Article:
Day-by-day details to follow, including the usual comical mishaps, accompanied by oaths, expletives, imprecations, and appeals to the Gods on the skipper's part. 

(*) That's forty leagues, for you Patrick O'Brien fans: a bit farther than Ushant to Scilly, in the song Jack Aubrey was so fond of.

Friday, August 9, 2013

So far, so good

No picture again. Sorry! Sorry!

Went to the boatyard this morning, before work. It's a nice time of day. I hate to get up early -- I would much rather lie a-bed -- but once up and mildly caffeinated, a certain perkiness does take over. And there's the quiet, and the pearly early-morning light, and the sense of infinite possibility that comes with every new dawn, resist it as you may.

Today's job was putting the depth finder back in place. I may have mentioned that it was offering eccentric information, and since I can't imagine sailing the rocky coast of Maine  -- or even groping our way, in the dark, into an unfamiliar harbor in Connecticut -- without a reliable depth finder, I was feeling pretty anxious. 

So some weeks ago, I sent the thirty--year-old unit off to DMI, an outfit I now recommend without reservation. They rapidly determined that the only problem was the LCD display -- a great relief to me, since a problem with the sensor in the hull would be a serious problem.They replaced the display unit and shipped the instrument back to me; but meanwhile. the boat nearly sank at her mooring, as described earlier.

Now the boat is afloat again, in Jersey City, and the depth finder is back on the console, assuring me that there are 14 feet of water under our hull. This seems like a lot, in a marina, but on the other hand, some big boats come in here, and maybe they dredge it, and maybe it's true.

The instrument seems very confident. It doesn't twitch or vary. Either it's a psychopath or a truth-teller.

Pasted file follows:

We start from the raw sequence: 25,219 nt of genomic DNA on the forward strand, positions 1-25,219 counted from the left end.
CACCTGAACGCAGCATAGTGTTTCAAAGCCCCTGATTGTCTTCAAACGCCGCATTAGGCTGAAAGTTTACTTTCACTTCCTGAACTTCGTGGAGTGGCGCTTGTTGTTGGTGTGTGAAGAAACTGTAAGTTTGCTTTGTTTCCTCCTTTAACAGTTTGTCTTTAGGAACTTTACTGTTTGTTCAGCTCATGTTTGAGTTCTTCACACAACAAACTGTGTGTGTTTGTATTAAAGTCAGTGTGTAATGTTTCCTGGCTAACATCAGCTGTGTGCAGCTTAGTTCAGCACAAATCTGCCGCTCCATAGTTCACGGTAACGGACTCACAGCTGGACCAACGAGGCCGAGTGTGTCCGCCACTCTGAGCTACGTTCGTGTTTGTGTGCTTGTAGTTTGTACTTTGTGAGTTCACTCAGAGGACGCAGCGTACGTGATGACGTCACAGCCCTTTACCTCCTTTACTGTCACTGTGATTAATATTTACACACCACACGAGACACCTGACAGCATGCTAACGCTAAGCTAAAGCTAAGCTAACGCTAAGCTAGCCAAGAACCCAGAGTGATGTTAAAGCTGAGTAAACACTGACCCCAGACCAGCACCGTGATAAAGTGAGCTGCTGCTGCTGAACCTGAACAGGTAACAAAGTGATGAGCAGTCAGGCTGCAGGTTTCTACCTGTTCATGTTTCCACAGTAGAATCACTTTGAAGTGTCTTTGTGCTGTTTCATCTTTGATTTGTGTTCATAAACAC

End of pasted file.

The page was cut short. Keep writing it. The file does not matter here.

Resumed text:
I am going to assume the latter. Wish me luck.

Departure for Maine is now scheduled for Monday the 12th.

Thursday, August 8, 2013

Afloat again (again)

No pictures again, sorry. I could have taken some, too, but it just didn't occur to me.

Called the boatyard today, expecting to hear that nothing had happened.

But no. The boat is back in the water, the leaky stuffing box has been re-packed, the engine is apparently fine, and there are two nice new batteries in their locker.

I didn't ride the bike to work today, so after I made this call, I took the trolley -- I love trolleys; don't you? -- from my workplace to the Jersey Avenue stop, which is a sweaty ten-minute walk from the boatyard. Sure enough, the boat was in the water, the engine started, the bilge had maybe two inches of water in it, and the solar panel, as far as I could tell, was cheerfully charging the batteries.

One does not want to be overconfident, or tempt the Gods. But I'm now starting to believe that Ginger and I and whatever crew I can shanghai for the trip might actually be able to set off for Maine on Monday, the glorious Twelfth Of August.

I hate to do a post without a picture. So here's the trolley:

Monday, August 5, 2013

Life goes on, I forget just why

I promised a photo of what's left of the Morris Canal, at the Jersey City end. That's it, above.

The tide is relatively high, so that sunken lumberyard of imperishable 19th-century timber, to the left of the photo, isn't as impressive now as it will be six hours later.

The narrow body of water shown once stretched a hundred miles or so, over hill and dale, to the Delaware River.

This shot was taken at about 7:30 AM. This is what I do, now, weekdays: I ride my bike from Chateau Smithbowen down to 39th street, and from there I catch the 7 AM ferry to Jersey City. I ride the bike from the ferry landing up LaSalle Street and then, when that peters out, up Grand Street -- a busier street, full of the usual obnoxious aggressive entitled Jersey drivers -- to the unpropitiously-named Jersey Avenue(*).

Then south to the footbridge where the photo above was taken. Through various cunning byways I find my way into the boatyard. I go into the office and pester the boatyard guys, in my ineffectual, polite way -- I'm a squeaky wheel, but I squeak very softly -- and then I clamber up onto the boat and potter. Here's the result of some recent pottering:

Yes, the solar panel -- the thing that might have prevented the most recent disaster, if it had been installed three weeks ago.

Or maybe not.

That rail-mounting looks simple, but reflects a few false starts, and the unlovely but quite serviceable plastic rail clamps hide several uselessly drilled holes. (Who knew that when you order a stainless-steel U-bolt with an inner diameter of one inch, it arrives with an inner diameter of 15/16"? Clearly I went to the wrong schools.)

Back to the Morris Canal. Here's the view looking West, toward New York Harbor: